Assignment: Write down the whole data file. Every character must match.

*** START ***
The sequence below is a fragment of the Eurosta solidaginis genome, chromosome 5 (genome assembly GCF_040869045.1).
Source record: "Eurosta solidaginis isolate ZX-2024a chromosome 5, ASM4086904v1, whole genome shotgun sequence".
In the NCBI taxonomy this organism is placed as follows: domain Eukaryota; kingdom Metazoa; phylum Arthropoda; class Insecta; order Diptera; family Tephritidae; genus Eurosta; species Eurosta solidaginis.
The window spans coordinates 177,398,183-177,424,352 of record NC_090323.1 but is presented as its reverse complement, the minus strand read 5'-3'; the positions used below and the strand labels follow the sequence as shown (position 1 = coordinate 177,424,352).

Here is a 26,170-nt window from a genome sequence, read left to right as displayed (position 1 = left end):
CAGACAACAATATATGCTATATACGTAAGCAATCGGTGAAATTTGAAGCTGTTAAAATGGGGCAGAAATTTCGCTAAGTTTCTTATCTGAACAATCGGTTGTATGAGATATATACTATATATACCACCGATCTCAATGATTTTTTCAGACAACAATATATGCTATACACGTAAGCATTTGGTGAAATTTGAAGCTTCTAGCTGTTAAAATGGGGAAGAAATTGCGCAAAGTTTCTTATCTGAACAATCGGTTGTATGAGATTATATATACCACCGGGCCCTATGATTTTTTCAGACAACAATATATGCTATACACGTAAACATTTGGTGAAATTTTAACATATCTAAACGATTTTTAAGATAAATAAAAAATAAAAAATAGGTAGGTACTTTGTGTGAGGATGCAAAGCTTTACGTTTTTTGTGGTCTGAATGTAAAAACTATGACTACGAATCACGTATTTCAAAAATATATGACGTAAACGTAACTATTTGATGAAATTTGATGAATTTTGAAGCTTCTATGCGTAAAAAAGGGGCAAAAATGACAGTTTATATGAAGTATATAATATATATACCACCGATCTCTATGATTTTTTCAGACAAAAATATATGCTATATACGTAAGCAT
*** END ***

The sequence below is a fragment of the Eurosta solidaginis genome, chromosome 5 (genome assembly GCF_040869045.1).
Source record: "Eurosta solidaginis isolate ZX-2024a chromosome 5, ASM4086904v1, whole genome shotgun sequence".
In the NCBI taxonomy this organism is placed as follows: domain Eukaryota; kingdom Metazoa; phylum Arthropoda; class Insecta; order Diptera; family Tephritidae; genus Eurosta; species Eurosta solidaginis.
The window spans coordinates 177,398,183-177,424,352 of record NC_090323.1 but is presented as its reverse complement, the minus strand read 5'-3'; the positions used below and the strand labels follow the sequence as shown (position 1 = coordinate 177,424,352).

Here is a 26,170-nt window from a genome sequence, read left to right as displayed (position 1 = left end):
CAGACAACAATATATGCTATATACGTAAGCAATCGGTGAAATTTGAAGCTGTTAAAATGGGGCAGAAATTTCGCTAAGTTTCTTATCTGAACAATCGGTTGTATGAGATATATACTATATATACCACCGATCTCAATGATTTTTTCAGACAACAATATATGCTATACACGTAAGCATTTGGTGAAATTTGAAGCTTCTAGCTGTTAAAATGGGGAAGAAATTGCGCAAAGTTTCTTATCTGAACAATCGGTTGTATGAGATTATATATACCACCGGGCCCTATGATTTTTTCAGACAACAATATATGCTATACACGTAAACATTTGGTGAAATTTTAACATATCTAAACGATTTTTAAGATAAATAAAAAATAAAAAATAGGTAGGTACTTTGTGTGAGGATGCAAAGCTTTACGTTTTTTGTGGTCTGAATGTAAAAACTATGACTACGAATCACGTATTTCAAAAATATATGACGTAAACGTAACTATTTGATGAAATTTGATGAATTTTGAAGCTTCTATGCGTAAAAAAGGGGCAAAAATGACAGTTTATATGAAGTATATAATATATATACCACCGATCTCTATGATTTTTTCAGACAAAAATATATGCTATATACGTAAGCAT